‘A miracle happened yesterday’

Published 9:27 pm Tuesday, August 21, 2012

Volunteer Betsy Coles stocks the shelves with soup at Eagle’s Wings in Washington Tuesday. Over 7,000 pounds of food were donated to the food pantry Monday after an appeal for help over the weekend. (WDN Photo/Christ Prokos)

Thanks to the community’s response to Sunday’s emergency plea, Eagle’s Wings Food Pantry was able to meet the needs of 122 local families Tuesday.

By the time the pantry shut its doors at 6 p.m., 107 families had picked up food and 17 homebound families had received deliveries.
“We want to thank everyone from the bottom of our hearts for their generosity,” said Executive Director Sally Love.
The donations will be enough to carry the pantry through to its next Albemarle Food Bank delivery in two weeks.
“A miracle happened yesterday when more than 7,000 pounds of food as well as many cash donations came to Eagle’s Wings from our generous friends in Beaufort County,” Love said. “We just had a constant stream of people here from nine in the morning to six at night. It was an amazing day.”
In addition to individual monetary and food donations, many local churches appealed to congregations Sunday and brought in sizable donations Monday.
“And truly, we could not have opened the doors if people hadn’t been so generous. It was not enough to feed them,” Love said.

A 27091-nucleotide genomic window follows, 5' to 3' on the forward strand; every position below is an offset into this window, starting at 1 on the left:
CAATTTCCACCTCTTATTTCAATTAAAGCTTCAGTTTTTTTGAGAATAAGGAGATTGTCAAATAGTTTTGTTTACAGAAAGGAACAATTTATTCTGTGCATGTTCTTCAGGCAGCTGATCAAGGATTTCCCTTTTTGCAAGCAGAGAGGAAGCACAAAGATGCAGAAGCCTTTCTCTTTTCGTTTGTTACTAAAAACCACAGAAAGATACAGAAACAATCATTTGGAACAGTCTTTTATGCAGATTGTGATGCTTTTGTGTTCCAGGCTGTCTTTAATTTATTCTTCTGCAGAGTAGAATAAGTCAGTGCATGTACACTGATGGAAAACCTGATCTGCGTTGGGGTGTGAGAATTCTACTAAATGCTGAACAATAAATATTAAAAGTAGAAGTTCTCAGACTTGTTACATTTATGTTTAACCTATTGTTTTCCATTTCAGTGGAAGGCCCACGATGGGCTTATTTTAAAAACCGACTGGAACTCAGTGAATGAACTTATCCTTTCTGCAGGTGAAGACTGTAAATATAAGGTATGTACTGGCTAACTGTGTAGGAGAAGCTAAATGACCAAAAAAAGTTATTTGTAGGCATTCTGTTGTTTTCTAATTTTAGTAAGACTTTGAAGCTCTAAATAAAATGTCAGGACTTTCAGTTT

Eagle’s Wings Food Pantry received more good news this week. The pantry was awarded a $450 grant from the North Carolina Community Foundation Disaster Relief Fund, a component fund of the North Carolina Community Foundation.
The funds will be used to support the Mobile Food Pantry in Aurora, which provides about 40 pounds of food and fresh produce on the fourth Saturday of each month at Snowden Elementary School.
The food pantry’s emergency may have subsided for a few weeks, but Love said the shortage is an ongoing problem.
“We get 30 to 40 new clients every month. So the demand increases. The supply does not,” she said.
The number of Beaufort County families in need of assistance has increased since last year by 61 percent, she added. Tuesday saw a higher-than-average crowd, as well.
“If we could think about getting people donating every month, it would be very helpful,” Love said. “Our hope is that the community will continue to support us on an ongoing basis so that we can continue to help those in need.”
Food and monetary donations may be dropped off at Eagle’s Wings, 923 W. Third St., Washington, Monday through Friday, from 9:30 a.m. to 11 a.m. Monetary donations may be made online at http://www.eagles-wings.org/donations.html. For more information, call 975-1138.